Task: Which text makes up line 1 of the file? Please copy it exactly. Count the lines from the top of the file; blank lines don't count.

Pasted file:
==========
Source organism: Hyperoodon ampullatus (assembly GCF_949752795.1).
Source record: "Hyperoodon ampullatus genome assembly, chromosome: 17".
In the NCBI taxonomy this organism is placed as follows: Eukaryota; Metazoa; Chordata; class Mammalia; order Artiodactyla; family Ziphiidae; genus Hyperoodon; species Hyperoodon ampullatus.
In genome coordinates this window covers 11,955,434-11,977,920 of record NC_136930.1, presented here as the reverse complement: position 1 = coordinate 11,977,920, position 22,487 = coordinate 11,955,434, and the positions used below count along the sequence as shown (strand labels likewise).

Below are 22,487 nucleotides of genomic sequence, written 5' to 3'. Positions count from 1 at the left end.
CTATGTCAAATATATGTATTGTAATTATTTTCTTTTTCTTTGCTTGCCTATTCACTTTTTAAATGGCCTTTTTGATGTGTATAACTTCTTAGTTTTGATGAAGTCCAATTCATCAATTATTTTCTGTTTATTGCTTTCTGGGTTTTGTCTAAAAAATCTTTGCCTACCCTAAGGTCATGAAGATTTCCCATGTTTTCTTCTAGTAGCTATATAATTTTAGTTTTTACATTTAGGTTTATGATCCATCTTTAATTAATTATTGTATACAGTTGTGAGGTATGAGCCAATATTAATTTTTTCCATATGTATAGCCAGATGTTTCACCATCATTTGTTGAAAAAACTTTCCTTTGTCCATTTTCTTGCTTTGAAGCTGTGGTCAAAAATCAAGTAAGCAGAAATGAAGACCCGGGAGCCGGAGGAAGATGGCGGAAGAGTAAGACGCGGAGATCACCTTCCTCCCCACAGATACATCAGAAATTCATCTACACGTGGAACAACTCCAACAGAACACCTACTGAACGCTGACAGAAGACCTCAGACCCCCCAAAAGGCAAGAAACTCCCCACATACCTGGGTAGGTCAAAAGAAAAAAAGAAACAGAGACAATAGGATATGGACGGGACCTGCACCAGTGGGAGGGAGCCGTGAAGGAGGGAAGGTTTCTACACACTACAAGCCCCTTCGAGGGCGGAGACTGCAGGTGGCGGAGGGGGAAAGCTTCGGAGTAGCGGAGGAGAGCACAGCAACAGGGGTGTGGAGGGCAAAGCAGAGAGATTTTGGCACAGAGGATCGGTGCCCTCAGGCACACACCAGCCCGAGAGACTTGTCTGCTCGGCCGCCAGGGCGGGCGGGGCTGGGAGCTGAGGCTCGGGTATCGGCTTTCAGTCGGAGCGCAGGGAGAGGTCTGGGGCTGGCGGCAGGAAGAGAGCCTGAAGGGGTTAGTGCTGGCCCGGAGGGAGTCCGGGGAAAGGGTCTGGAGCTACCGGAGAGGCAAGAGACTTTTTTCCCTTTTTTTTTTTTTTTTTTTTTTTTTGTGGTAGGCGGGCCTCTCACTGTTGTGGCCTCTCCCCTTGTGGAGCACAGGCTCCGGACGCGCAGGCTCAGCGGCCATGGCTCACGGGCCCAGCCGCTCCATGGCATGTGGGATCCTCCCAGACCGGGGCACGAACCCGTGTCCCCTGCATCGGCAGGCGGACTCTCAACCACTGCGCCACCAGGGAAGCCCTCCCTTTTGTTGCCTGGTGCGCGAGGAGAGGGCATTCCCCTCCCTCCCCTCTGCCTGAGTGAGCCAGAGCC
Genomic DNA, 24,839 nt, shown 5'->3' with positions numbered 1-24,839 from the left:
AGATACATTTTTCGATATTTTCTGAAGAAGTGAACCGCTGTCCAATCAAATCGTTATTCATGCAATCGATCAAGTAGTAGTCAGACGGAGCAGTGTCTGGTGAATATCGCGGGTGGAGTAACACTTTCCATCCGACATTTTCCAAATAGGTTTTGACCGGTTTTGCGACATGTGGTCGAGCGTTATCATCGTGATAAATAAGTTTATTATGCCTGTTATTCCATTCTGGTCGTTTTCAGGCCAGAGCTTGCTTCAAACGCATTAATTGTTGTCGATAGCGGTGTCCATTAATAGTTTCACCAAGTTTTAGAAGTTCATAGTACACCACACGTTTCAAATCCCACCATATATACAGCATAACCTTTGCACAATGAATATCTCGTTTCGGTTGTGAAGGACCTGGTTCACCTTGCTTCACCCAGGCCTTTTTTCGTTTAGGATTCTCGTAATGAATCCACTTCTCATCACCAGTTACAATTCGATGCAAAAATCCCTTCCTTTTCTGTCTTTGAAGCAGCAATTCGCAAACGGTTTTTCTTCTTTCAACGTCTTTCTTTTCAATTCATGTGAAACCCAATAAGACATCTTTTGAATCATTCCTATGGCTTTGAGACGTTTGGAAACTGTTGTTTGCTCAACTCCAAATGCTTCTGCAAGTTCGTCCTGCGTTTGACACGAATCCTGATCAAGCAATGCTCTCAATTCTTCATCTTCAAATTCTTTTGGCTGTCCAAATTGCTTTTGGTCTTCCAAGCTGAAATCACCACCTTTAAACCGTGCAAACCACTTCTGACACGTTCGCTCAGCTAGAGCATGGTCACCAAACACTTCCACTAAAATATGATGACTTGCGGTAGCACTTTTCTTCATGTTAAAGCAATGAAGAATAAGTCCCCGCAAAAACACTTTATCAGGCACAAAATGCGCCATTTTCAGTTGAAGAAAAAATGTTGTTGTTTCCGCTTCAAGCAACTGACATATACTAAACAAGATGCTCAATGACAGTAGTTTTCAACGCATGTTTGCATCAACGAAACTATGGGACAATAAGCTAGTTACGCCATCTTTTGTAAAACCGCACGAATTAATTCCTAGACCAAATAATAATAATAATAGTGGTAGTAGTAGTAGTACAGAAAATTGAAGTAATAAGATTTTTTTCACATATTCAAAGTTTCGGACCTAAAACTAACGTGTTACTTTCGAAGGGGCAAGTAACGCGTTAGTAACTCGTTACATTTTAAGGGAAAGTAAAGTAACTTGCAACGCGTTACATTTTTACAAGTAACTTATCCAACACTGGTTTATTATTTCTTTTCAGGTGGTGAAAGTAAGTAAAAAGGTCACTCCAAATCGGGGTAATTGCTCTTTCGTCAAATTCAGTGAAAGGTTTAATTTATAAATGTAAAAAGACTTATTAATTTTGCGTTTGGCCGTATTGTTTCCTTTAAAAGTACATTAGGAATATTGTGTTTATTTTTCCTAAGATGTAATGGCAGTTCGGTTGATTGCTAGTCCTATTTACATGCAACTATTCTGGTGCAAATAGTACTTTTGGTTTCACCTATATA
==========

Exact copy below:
Source organism: Hyperoodon ampullatus (assembly GCF_949752795.1).